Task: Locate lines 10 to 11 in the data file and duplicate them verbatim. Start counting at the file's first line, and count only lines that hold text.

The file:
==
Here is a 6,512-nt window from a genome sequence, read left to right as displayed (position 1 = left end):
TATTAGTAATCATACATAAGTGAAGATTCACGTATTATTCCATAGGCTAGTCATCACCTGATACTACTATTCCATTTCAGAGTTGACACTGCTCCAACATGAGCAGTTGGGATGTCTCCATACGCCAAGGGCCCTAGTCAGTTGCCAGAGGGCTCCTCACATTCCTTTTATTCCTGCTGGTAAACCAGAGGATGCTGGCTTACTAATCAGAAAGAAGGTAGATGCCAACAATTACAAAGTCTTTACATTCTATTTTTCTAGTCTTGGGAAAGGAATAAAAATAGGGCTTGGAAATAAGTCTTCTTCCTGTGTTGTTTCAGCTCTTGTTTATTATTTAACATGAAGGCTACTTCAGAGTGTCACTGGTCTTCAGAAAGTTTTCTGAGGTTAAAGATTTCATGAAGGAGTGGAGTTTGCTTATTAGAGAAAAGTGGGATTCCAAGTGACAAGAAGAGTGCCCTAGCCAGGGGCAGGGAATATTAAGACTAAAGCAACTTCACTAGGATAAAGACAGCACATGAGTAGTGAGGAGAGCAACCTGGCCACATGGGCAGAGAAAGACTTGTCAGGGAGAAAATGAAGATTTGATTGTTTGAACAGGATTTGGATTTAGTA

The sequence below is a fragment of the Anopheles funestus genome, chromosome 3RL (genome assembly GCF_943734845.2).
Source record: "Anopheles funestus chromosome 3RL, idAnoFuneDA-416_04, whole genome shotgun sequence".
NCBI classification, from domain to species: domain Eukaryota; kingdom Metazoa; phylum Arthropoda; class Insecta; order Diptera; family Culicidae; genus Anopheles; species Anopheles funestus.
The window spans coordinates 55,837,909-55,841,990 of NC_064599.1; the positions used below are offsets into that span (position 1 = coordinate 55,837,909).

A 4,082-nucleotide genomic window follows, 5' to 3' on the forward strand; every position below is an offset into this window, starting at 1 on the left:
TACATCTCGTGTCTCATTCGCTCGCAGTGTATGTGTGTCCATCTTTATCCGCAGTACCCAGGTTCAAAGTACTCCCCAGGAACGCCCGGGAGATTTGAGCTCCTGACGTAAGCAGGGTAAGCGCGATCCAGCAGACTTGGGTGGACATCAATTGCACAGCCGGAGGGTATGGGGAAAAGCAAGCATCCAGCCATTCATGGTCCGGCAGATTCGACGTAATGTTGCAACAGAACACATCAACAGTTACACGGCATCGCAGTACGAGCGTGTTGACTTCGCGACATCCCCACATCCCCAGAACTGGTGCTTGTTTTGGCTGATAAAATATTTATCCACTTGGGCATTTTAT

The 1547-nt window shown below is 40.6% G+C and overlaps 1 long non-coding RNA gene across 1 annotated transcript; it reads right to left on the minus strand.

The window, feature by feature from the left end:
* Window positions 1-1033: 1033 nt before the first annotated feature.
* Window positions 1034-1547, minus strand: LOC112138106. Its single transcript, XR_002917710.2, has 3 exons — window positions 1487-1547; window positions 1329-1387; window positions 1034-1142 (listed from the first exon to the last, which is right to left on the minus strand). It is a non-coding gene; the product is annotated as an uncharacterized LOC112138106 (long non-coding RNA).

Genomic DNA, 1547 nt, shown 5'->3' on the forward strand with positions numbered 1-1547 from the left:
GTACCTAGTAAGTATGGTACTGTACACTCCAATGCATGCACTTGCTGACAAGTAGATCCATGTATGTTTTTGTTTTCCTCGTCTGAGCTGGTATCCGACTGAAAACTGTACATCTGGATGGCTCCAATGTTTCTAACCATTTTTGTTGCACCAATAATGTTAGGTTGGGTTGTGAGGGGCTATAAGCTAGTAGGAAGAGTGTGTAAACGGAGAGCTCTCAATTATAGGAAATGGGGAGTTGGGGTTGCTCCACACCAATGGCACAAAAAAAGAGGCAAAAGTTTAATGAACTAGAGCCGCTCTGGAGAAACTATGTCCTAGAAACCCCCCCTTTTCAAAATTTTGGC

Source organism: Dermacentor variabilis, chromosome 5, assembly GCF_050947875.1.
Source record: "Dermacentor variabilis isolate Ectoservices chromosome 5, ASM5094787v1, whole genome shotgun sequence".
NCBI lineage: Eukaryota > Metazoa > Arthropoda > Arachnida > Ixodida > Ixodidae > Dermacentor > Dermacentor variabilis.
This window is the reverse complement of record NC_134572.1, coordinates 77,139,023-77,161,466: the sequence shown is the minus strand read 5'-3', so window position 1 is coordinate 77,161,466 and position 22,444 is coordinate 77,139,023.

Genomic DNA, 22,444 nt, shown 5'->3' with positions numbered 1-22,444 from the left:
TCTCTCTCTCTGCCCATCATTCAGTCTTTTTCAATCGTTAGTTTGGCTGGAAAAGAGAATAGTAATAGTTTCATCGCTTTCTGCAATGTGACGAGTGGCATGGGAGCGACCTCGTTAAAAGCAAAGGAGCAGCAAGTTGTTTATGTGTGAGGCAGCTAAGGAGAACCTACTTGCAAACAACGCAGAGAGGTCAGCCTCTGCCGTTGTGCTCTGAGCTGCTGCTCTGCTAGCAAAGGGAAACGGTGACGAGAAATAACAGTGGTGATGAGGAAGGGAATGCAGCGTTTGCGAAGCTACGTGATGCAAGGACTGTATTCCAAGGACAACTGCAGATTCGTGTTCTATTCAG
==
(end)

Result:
The window, feature by feature from the left end:
* Window positions 1-1033: 1033 nt before the first annotated feature.